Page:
“We need to remember that the work of our time is bigger than climate change. We need to be setting our sights higher and deeper. What we’re really talking about, if we’re honest with ourselves, is transforming everything about the way we live on this planet.” Rebecca Tarbotton, Executive Director of the Rainforest Action Network from 1973-2012.
It’s Spring – the time of year when I get the urge to purge. I go through every closet and make keep, toss, and donate piles and wonder how I accumulated so much stuff. There are 2 schools of thought on this subject. One is the “more is more” espoused in Never Stop to Think… Do I Have a Place for This? by Mary Randolph Carter, a self-confessed magpie. But the junk she picks up at flea markets and antique shops and artfully arranges is so darn charming.
Home décor eye candy is cleverly displayed in Style and Simplicity which argues that there is a place for carefully curated ephemera to help us “live each moment as beautifully as we possibly can.”
At the other end is of the spectrum is A Bunch of Pretty Things I Did Not Buy, a graphic memoir by Sarah Lazarovich. She illustrates and catalogues items that she coveted but refused to buy based on the shopper’s philosophy, “Buy clothes. Not too many. Mostly quality.”, as well as a “Buyerarchy of Needs”.
Time magazine recently examined “The Joy of Less” and claims that 75% of garages in America are so full that homeowners can’t park their cars inside. A whole subculture of experts have mushroomed around this acquisitiveness – self storage rental, downsizing and organizing consultants, and junk removal companies. A wildly successful book by Marie Kondo called The Life-Changing Magic of Tidying Up responds to this urge to purge. According to Time her name has now “become a verb: To Kondo your sock drawer.”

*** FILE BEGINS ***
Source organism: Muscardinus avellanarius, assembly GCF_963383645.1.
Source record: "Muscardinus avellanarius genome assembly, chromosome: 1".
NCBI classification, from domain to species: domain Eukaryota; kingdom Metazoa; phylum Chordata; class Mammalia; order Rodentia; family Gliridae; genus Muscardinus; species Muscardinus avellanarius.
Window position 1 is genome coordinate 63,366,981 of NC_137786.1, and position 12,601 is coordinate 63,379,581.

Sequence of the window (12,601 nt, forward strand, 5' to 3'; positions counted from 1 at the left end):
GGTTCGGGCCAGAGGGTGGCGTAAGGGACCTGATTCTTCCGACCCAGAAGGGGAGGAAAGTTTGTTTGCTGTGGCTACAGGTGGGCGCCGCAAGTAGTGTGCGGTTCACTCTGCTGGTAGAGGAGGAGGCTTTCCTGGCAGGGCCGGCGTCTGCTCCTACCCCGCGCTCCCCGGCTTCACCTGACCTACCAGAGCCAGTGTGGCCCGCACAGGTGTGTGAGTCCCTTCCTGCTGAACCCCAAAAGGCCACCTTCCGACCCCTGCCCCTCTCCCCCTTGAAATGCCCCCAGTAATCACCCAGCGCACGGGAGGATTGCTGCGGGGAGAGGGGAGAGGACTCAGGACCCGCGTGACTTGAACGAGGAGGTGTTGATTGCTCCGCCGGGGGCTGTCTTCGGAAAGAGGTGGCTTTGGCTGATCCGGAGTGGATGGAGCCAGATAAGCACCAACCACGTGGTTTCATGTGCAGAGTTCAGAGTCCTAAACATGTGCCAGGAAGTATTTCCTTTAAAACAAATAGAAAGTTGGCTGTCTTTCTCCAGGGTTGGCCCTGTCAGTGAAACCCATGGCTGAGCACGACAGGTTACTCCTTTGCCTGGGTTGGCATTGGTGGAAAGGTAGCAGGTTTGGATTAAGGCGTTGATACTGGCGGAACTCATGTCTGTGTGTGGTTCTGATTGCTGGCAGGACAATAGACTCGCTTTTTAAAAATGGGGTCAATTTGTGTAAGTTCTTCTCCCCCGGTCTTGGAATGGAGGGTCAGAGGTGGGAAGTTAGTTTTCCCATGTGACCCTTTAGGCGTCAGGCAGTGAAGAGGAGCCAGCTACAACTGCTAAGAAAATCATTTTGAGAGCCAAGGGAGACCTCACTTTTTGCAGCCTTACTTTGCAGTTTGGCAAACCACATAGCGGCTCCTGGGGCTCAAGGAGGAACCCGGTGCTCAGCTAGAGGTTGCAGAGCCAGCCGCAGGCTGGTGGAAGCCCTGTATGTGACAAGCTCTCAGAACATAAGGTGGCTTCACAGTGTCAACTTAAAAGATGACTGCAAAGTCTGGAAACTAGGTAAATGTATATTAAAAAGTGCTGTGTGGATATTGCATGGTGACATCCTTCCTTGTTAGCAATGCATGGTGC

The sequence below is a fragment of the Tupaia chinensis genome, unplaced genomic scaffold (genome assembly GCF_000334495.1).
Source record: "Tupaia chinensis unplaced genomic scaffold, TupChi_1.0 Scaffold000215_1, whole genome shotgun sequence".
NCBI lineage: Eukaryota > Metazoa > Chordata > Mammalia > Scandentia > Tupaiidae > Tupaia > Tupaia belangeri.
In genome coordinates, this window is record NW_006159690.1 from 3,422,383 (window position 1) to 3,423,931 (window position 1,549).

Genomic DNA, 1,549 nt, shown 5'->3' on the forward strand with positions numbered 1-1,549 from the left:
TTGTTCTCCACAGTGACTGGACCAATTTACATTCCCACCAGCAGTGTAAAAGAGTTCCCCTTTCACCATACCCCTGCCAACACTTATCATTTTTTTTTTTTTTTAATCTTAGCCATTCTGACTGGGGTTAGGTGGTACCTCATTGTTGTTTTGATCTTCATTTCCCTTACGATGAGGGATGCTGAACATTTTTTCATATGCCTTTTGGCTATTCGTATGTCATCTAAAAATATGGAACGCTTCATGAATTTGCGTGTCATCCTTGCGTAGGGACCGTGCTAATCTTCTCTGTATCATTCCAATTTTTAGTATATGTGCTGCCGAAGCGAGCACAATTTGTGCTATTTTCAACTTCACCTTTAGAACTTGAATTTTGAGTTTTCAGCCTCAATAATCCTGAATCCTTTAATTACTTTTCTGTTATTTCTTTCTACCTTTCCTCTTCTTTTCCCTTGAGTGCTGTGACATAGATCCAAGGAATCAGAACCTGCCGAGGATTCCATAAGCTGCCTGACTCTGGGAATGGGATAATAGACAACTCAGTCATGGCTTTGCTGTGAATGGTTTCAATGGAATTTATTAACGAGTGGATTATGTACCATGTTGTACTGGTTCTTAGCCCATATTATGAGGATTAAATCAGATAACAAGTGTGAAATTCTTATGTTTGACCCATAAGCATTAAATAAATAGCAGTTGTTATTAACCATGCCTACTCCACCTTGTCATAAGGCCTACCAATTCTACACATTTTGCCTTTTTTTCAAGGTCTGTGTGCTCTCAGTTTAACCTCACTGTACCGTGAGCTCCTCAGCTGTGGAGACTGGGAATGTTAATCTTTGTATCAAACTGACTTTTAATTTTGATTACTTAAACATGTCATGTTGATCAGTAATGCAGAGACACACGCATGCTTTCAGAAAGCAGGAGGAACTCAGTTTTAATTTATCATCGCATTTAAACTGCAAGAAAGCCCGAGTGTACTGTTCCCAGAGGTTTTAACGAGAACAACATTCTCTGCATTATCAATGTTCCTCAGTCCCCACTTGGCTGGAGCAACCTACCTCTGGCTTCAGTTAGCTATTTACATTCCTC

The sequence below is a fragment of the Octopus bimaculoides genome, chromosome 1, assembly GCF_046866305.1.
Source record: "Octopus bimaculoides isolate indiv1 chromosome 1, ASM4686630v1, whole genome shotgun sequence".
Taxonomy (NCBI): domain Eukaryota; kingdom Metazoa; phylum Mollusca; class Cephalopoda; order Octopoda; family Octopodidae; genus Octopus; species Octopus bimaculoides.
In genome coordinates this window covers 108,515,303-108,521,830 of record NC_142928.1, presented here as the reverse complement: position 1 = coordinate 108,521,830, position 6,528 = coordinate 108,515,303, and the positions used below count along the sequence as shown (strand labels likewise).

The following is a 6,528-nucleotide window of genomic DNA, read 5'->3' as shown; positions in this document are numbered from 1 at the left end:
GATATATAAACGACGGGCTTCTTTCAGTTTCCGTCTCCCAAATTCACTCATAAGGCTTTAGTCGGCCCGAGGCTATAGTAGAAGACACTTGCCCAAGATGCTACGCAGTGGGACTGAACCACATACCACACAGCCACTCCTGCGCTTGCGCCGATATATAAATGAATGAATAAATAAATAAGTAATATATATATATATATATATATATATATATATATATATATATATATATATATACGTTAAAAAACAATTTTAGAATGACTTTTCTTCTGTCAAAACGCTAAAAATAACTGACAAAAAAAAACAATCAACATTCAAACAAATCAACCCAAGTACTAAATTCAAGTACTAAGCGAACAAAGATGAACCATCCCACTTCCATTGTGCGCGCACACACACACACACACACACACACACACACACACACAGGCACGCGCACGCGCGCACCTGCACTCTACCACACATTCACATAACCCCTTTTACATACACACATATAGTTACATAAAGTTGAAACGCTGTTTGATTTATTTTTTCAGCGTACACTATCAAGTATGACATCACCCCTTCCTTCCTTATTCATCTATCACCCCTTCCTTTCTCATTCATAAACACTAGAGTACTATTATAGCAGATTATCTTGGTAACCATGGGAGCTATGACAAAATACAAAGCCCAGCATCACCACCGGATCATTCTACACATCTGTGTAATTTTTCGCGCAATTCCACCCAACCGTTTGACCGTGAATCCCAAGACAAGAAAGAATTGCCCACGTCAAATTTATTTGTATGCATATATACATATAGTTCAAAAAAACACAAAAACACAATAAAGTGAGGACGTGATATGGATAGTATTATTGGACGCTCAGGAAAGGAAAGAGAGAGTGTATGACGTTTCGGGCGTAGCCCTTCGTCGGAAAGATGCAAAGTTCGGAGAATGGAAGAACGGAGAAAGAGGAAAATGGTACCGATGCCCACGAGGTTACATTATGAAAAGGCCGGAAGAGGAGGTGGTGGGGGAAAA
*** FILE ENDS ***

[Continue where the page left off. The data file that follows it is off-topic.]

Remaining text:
These thoughts intrigue me especially after reading This Changes Everything by Naomi Klein, an investigation into the climate change crisis precipitated by capitalism. Klein urges us to “consume less – right away” and look at “changing how much energy we actually use: how often we drive, how often we fly, whether our food has to be flown to get to us, whether the goods we buy are built to last, how large our homes are.”
Is there a happy medium between austere minimalism and overconsumption? Start by considering small steps to limit purchases. Why not have a swap party as a way to socialize with friends, make a change, and save the planet? Everything from clothing to toy and book swaps will help you feel lighter and end up with something new to you for zero dollars. And don’t forget – your local library is the best place to borrow rather than buy resources such as books, magazines, DVDs, and videogames.